Sen. Rick Scott dumbfounded Fox News Sunday when he claimed that his plan to raise taxes on a majority of Americans doesn't do that.
Instead of fighting over taxes, why not cut back on some of the money that the federal government spends on rich people?
During the recent debates, Donald Trump and Mike Pence repeatedly told Americans that Joe Biden would immediately raise taxes on the middle class. This is not true. Biden’s tax plan is readily available on his campaign website.
When he first signed up to be Donald Trump’s Vice President, Mike Pence had somewhat of a spine. When the Access Hollywood tape came out, the former Indiana Governor reportedly gave serious thought to leaving the campaign. He infuriated his wife by choosing not to.
When the New York Times bombshell Donald Trump tax story broke on Sunday night, the President reacted in the way everyone would expect him to. He lashed out at the “fake news” report and claimed that he paid a lot in taxes.
The President’s son has claimed that Joe Biden will destroy the middle class if he’s elected in November. Donald Trump Jr. claimed that the former Vice President will raise taxes on ordinary Americans.
A number of reasonable changes to accommodate America’s new reality in dealing with the coronavirus crisis have been proposed and adopted by the federal government. Now, the deadline to file for taxes is one of them.
Jared Kushner, President Donald Trump's son-in-law and a senior White House adviser, likely paid little or no federal income taxes between 2009 and 2016, the New York Times reported on Saturday, citing confidential financial documents.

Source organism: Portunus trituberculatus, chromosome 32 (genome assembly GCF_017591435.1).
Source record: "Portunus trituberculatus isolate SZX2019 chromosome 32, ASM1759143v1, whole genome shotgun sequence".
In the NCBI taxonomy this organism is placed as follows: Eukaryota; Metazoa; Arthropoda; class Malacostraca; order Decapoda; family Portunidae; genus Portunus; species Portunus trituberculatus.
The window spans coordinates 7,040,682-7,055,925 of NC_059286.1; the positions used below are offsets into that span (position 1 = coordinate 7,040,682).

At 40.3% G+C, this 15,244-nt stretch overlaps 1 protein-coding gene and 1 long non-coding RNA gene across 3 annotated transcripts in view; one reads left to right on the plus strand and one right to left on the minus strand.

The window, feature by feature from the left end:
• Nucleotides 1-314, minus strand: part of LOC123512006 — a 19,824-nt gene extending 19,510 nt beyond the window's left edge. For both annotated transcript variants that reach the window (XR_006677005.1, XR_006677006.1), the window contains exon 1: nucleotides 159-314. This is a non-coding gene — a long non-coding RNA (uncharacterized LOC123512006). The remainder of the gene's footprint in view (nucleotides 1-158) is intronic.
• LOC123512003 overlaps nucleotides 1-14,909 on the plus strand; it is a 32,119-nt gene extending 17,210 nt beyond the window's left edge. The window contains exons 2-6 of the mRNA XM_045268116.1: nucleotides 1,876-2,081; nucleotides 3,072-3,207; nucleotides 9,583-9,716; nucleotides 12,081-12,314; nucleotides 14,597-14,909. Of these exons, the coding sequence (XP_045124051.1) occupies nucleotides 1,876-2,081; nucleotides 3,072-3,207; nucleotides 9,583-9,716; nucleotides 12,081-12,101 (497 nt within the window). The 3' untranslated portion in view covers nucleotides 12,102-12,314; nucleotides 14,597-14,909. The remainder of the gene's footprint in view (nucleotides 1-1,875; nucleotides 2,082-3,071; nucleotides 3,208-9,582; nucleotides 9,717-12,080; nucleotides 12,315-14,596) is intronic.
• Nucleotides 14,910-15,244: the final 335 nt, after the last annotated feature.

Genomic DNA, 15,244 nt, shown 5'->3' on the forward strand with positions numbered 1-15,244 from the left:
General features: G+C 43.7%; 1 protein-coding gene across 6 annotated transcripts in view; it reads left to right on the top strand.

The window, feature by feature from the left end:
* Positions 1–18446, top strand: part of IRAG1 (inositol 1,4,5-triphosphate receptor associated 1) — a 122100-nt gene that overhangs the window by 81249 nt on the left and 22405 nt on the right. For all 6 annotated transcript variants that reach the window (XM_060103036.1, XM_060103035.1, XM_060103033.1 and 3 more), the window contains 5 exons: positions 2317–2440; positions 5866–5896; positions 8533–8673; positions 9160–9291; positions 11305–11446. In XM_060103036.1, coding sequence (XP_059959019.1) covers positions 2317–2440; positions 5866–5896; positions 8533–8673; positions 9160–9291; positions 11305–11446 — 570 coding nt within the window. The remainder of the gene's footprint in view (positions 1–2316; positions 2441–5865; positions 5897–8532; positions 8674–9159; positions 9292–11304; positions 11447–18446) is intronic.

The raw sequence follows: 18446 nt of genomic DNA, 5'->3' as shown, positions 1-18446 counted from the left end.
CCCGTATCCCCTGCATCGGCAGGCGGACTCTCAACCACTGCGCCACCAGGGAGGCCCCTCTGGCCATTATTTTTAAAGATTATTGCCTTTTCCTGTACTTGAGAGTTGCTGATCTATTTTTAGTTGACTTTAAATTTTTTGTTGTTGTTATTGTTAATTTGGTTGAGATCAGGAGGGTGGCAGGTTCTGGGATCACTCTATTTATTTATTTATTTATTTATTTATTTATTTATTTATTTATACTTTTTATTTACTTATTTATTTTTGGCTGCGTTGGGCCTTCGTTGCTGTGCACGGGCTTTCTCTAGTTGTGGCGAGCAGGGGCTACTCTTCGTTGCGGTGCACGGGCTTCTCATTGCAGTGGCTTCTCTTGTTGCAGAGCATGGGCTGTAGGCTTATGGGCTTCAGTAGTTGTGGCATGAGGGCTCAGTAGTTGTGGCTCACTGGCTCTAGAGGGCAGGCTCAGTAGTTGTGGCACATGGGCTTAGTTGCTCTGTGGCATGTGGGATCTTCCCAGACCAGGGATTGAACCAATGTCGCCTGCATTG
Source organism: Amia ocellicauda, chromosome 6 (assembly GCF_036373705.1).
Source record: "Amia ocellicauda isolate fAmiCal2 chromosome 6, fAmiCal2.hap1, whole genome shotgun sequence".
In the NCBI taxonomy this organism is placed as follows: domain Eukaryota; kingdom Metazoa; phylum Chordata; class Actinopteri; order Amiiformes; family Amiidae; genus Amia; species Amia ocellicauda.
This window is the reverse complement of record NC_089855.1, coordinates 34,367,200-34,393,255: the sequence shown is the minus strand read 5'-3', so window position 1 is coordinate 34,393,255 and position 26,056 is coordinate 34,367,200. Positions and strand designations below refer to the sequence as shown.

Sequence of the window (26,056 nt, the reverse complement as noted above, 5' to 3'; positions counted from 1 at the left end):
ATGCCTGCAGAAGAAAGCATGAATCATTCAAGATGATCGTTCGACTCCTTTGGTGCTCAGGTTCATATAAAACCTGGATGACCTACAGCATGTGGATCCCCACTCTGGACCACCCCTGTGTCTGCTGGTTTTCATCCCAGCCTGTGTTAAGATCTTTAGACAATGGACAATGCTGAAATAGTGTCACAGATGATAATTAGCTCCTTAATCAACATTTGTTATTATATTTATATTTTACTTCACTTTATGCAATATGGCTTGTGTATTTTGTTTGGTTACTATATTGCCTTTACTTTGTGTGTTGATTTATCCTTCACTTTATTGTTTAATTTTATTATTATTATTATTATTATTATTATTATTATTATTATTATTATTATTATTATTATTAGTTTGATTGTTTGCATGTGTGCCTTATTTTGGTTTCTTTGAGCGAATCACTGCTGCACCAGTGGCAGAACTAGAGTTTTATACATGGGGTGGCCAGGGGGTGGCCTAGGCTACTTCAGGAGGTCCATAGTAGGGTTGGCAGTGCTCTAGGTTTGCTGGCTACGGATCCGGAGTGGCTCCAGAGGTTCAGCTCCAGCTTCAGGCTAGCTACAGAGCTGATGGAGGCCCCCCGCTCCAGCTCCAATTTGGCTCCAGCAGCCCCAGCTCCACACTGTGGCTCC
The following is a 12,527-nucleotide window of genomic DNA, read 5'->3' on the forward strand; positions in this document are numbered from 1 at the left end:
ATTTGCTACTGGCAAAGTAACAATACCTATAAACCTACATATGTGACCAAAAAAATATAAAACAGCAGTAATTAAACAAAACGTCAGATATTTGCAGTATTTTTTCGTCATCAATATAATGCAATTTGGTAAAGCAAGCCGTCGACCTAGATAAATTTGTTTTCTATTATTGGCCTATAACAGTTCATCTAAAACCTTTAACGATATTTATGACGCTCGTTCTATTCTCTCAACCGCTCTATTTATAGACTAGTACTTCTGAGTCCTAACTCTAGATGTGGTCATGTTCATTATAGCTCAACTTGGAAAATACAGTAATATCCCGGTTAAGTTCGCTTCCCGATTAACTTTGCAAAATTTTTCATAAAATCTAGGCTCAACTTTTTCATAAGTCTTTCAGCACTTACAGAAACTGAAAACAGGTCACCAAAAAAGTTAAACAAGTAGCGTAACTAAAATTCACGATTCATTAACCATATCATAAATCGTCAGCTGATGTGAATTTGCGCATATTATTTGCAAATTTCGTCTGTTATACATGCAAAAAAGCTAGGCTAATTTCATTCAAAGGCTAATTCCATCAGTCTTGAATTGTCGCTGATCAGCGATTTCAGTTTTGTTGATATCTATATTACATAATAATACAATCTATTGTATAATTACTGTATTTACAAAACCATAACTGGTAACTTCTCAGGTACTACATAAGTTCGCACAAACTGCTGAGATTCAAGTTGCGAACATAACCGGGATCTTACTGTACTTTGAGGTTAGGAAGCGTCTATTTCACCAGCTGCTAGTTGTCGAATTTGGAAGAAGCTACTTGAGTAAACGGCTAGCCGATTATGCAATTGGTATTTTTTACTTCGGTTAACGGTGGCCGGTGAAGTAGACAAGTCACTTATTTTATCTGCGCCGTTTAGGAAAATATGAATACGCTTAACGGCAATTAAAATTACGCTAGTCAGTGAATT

One hallmark of Donald Trump’s presidency to date has been his ignorant blustering about the office he holds, notoriously over-reaching in his assertions of power and bumping up against the checks and balances our founders put in place precisely to protect our democratic institutions against bullying tyrants such as Trump has proven himself to be.
Using taxpayer dollars to live the high life appears to be commonplace for those working in the Trump administration.
Ignoring the greater good, Trump has shown himself to be far more interested in using the people’s government to serve his private interests
Republican legislators will eliminate what little money the poor subsist on and raise the state’s sales tax by 25 percent through 2018
Rauner is falling in with the strategy we have seen from Sam Brownback in Kansas, Scott Walker in Wisconsin, and Rick Snyder in Michigan
An old Republican lie about Obamacare and taxes is making the rounds again, so as a public service, here is a handy antidote
Scott Walker's lack of popularity in Wisconsin is certainly noticeable, but Walker's problem right now is his budget, which Wisconsin Republicans say is looking tailored more for out-of-state Republicans like voters in Iowa, than for Wisconsin.
The mainstream press has ignored it, but President Obama has racked up a series of major victories against the wealthiest Americans who try to hide money overseas in order to avoid paying taxes.
Jesus never instructed his disciples, and there is nothing in the Gospels, remotely resembling Jesus Christ instructing anyone to revere the rich or kiss the ground they walk on, but Bryan Fischer of the American Family Association thinks that is what Jesus wanted and counselled Americans receiving government services to "kiss the ground beneath the feet of the one percent."
Thursday marks the dedication of the George W. Bush Presidential Library and Museum, not to mention a think tank. What a waste of money.
More troubles for South Carolina's 1st Congressional District candidate, Mark Sanford. He'll face a judge after his special election. This presents an opportunity for Elizabeth Colbert-Busch
In all likelihood the 2014 South Carolina Governor's race is going to be a replay of the 2010 race, not good news for incumbent Nikki Haley